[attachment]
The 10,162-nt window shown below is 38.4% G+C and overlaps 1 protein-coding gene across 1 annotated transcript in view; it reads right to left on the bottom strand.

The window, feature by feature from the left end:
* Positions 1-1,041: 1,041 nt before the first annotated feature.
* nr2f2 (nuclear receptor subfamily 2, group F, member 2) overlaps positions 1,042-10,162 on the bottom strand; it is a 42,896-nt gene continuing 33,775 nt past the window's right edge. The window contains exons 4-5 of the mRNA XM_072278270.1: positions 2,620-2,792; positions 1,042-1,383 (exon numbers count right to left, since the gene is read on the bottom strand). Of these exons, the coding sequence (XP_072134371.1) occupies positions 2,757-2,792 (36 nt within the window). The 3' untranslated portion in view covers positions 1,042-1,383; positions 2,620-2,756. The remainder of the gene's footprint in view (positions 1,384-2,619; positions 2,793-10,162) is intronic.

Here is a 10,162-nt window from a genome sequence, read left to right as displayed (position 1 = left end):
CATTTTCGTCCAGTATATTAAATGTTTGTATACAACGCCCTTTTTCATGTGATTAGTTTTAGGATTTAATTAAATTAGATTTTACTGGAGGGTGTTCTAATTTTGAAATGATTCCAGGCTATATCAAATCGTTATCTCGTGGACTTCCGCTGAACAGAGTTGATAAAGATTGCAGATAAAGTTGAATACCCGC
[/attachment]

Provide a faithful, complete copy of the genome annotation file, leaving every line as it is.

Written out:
The 10,162-nt window shown below is 38.4% G+C and overlaps 1 protein-coding gene across 1 annotated transcript in view; it reads right to left on the bottom strand.

The window, feature by feature from the left end:
* Positions 1-1,041: 1,041 nt before the first annotated feature.
* nr2f2 (nuclear receptor subfamily 2, group F, member 2) overlaps positions 1,042-10,162 on the bottom strand; it is a 42,896-nt gene continuing 33,775 nt past the window's right edge. The window contains exons 4-5 of the mRNA XM_072278270.1: positions 2,620-2,792; positions 1,042-1,383 (exon numbers count right to left, since the gene is read on the bottom strand). Of these exons, the coding sequence (XP_072134371.1) occupies positions 2,757-2,792 (36 nt within the window). The 3' untranslated portion in view covers positions 1,042-1,383; positions 2,620-2,756. The remainder of the gene's footprint in view (positions 1,384-2,619; positions 2,793-10,162) is intronic.

Here is a 10,162-nt window from a genome sequence, read left to right as displayed (position 1 = left end):
CATTTTCGTCCAGTATATTAAATGTTTGTATACAACGCCCTTTTTCATGTGATTAGTTTTAGGATTTAATTAAATTAGATTTTACTGGAGGGTGTTCTAATTTTGAAATGATTCCAGGCTATATCAAATCGTTATCTCGTGGACTTCCGCTGAACAGAGTTGATAAAGATTGCAGATAAAGTTGAATACCCGC